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Archive for the ‘chemistry’ category: Page 8

Oct 3, 2020

Scientists Made a Super-Enzyme That Absolutely Ravages Plastic Bottles

Posted by in categories: chemistry, food, military, sustainability

The bacteria cocktail eats plastic six times faster than any other bug.


A newly discovered “super-enzyme” could finally mean effective recycling of plastic bottles and other materials, scientists say. The plastic-eating bacteria can digest plastic six times faster than current methods of chemically breaking it down.

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Oct 2, 2020

New nanotechology design provides hope for personalized vaccination for treating cancer

Posted by in categories: biotech/medical, chemistry, nanotechnology

One of the key challenges in developing effective, targeted cancer treatments is the heterogeneity of the cancer cells themselves. This variation makes it difficult for the immune system to recognize, respond to and actively fight against tumors. Now, however, new advances in nanotechnology are making it possible to deliver targeted, personalized “vaccines” to treat cancer.

A new study, published on October 2, 2020 in Science Advances, demonstrates the use of charged nanoscale metal-organic frameworks for generating free radicals using X-rays within tumor tissue to kill directly. Furthermore, the same frameworks can be used for delivering immune signaling molecules known as PAMPs to activate the immune response against . By combining these two approaches into one easily administered “vaccine,” this new technology may provide the key to better local and systemic treatment of difficult-to-treat cancers.

In a collaboration between the Lin Group in the University of Chicago Department of Chemistry and the Weichselbaum Lab at University of Chicago Medicine, the research team combined expertise from inorganic chemistry and to tackle the challenging problem of properly targeting and activating an innate immune response against . This work leveraged the unique properties of nanoscale metal-organic frameworks, or nMOFs —nanoscale structures built of repeating units in a lattice formation that are capable of infiltrating tumors.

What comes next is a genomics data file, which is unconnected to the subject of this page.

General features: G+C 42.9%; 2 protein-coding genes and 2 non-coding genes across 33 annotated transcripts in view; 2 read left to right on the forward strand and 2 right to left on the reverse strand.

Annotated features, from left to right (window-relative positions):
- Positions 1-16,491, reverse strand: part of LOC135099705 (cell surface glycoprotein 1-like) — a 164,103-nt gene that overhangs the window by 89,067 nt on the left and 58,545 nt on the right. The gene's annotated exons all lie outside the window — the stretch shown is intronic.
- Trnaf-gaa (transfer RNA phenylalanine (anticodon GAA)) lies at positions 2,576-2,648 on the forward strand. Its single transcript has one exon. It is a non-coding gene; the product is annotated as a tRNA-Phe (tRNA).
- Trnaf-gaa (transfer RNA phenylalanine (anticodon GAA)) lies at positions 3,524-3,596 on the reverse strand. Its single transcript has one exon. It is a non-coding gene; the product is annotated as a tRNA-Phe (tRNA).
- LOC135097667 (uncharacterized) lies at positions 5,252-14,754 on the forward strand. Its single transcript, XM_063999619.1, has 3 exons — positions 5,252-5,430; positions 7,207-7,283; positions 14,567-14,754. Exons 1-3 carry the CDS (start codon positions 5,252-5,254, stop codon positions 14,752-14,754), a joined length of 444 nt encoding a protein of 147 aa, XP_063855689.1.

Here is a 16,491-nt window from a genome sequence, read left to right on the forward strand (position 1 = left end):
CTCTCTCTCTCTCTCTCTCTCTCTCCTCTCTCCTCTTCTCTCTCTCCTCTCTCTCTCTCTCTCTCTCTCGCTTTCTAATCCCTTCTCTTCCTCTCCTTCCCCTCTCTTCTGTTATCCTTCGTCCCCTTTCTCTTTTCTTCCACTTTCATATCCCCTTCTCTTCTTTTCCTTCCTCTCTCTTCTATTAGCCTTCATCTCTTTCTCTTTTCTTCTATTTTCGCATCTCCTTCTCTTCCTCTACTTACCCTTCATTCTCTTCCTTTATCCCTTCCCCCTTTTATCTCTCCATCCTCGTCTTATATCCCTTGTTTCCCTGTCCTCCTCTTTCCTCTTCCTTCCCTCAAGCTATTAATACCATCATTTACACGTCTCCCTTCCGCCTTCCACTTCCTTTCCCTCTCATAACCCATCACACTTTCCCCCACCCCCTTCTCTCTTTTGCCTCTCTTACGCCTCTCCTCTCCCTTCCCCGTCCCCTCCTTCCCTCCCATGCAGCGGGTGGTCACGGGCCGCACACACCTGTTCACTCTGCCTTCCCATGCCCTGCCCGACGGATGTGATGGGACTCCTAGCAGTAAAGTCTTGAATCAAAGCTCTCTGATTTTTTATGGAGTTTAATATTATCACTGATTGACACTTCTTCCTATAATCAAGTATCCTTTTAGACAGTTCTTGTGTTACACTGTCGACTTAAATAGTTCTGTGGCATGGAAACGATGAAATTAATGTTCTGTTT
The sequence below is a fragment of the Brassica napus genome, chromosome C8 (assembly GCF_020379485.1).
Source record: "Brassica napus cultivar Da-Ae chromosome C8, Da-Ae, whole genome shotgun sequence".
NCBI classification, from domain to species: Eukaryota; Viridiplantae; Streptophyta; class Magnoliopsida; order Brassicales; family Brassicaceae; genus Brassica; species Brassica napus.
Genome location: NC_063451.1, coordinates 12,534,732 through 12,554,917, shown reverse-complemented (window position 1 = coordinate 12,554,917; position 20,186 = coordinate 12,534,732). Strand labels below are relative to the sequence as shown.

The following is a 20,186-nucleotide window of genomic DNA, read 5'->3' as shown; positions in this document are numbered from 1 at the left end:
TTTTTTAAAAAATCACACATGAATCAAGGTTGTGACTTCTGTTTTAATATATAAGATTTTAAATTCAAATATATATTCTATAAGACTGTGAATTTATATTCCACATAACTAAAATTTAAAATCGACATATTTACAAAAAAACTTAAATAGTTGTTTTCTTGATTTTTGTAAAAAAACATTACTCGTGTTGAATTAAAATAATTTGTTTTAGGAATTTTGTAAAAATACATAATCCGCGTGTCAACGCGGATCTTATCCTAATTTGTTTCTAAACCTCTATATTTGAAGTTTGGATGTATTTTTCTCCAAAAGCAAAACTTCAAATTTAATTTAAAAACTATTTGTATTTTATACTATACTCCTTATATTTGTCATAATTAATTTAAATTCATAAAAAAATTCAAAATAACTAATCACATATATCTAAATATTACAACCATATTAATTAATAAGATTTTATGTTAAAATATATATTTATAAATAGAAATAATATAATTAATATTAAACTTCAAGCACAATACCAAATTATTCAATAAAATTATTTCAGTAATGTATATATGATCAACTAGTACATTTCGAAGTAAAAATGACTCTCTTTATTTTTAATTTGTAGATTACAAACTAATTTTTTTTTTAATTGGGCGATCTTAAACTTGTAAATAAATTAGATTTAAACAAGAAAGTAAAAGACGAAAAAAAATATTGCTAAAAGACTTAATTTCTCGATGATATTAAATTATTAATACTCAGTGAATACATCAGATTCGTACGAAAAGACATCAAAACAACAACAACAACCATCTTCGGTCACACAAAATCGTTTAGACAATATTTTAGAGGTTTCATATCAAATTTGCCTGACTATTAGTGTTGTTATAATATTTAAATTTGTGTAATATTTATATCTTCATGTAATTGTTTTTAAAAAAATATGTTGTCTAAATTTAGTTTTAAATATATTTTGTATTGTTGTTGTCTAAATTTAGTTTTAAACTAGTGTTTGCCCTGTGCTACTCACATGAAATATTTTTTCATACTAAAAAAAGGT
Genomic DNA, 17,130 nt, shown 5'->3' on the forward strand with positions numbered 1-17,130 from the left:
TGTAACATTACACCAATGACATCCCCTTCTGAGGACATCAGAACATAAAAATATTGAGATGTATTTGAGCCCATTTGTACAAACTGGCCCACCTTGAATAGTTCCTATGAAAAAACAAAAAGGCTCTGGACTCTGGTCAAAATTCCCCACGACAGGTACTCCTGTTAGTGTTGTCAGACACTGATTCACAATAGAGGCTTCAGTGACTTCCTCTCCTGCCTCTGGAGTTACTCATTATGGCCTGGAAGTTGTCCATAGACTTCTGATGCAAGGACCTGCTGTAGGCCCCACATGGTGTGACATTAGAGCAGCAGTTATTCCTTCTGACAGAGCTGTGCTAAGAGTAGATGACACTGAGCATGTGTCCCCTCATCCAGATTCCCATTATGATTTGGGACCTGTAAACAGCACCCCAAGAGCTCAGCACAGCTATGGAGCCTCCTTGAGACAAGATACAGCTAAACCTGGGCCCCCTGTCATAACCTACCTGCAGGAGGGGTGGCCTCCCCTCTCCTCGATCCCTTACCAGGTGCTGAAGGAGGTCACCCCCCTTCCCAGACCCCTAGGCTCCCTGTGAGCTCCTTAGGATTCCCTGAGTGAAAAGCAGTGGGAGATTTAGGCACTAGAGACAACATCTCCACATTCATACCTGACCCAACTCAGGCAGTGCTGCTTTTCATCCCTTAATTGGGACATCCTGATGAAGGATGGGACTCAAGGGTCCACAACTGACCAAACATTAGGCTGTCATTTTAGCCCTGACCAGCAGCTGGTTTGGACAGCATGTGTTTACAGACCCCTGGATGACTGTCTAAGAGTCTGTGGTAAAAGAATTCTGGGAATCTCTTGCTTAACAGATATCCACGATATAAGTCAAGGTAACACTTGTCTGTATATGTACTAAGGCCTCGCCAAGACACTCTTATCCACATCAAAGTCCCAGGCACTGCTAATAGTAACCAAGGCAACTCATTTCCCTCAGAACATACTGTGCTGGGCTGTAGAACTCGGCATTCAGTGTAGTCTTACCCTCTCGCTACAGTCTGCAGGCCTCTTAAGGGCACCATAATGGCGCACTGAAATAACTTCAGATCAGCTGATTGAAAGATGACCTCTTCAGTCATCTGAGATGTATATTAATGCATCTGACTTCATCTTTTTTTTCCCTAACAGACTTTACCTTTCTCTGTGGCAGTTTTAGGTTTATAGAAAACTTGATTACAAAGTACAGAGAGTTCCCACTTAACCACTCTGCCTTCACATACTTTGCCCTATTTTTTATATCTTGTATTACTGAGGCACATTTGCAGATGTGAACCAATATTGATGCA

Oct 2, 2020

Tunable free-electron X-ray radiation from van der Waals materials

Posted by in categories: biotech/medical, chemistry, engineering, nanotechnology, quantum physics, security

Technion researchers have developed accurate radiation sources that are expected to lead to breakthroughs in medical imaging and other areas. They have developed precise radiation sources that may replace the expensive and cumbersome facilities currently used for such tasks. The suggested apparatus produces controlled radiation with a narrow spectrum that can be tuned with high resolution, at a relatively low energy investment. The findings are likely to lead to breakthroughs in a variety of fields, including the analysis of chemicals and biological materials, medical imaging, X-ray equipment for security screening, and other uses of accurate X-ray sources.

Published in the journal Nature Photonics, the study was led by Professor Ido Kaminer and his master’s student Michael Shentcis as part of a collaboration with several research institutes at the Technion: the Andrew and Erna Viterbi Faculty of Electrical Engineering, the Solid State Institute, the Russell Berrie Nanotechnology Institute (RBNI), and the Helen Diller Center for Quantum Science, Matter and Engineering.

The researchers’ paper shows an experimental observation that provides the first proof-of-concept for theoretical models developed over the last decade in a series of constitutive articles. The first article on the subject also appeared in Nature Photonics. Written by Prof. Kaminer during his postdoc at MIT, under the supervision of Prof. Marin Soljacic and Prof. John Joannopoulos, that paper presented theoretically how two-dimensional materials can create X-rays. According to Prof. Kaminer, “that article marked the beginning of a journey towards sources based on the unique physics of two-dimensional materials and their various combinations—heterostructures. We have built on the theoretical breakthrough from that article to develop a series of follow-up articles, and now, we are excited to announce the first experimental observation on the creation of X-ray radiation from such materials, while precisely controlling the radiation parameters.”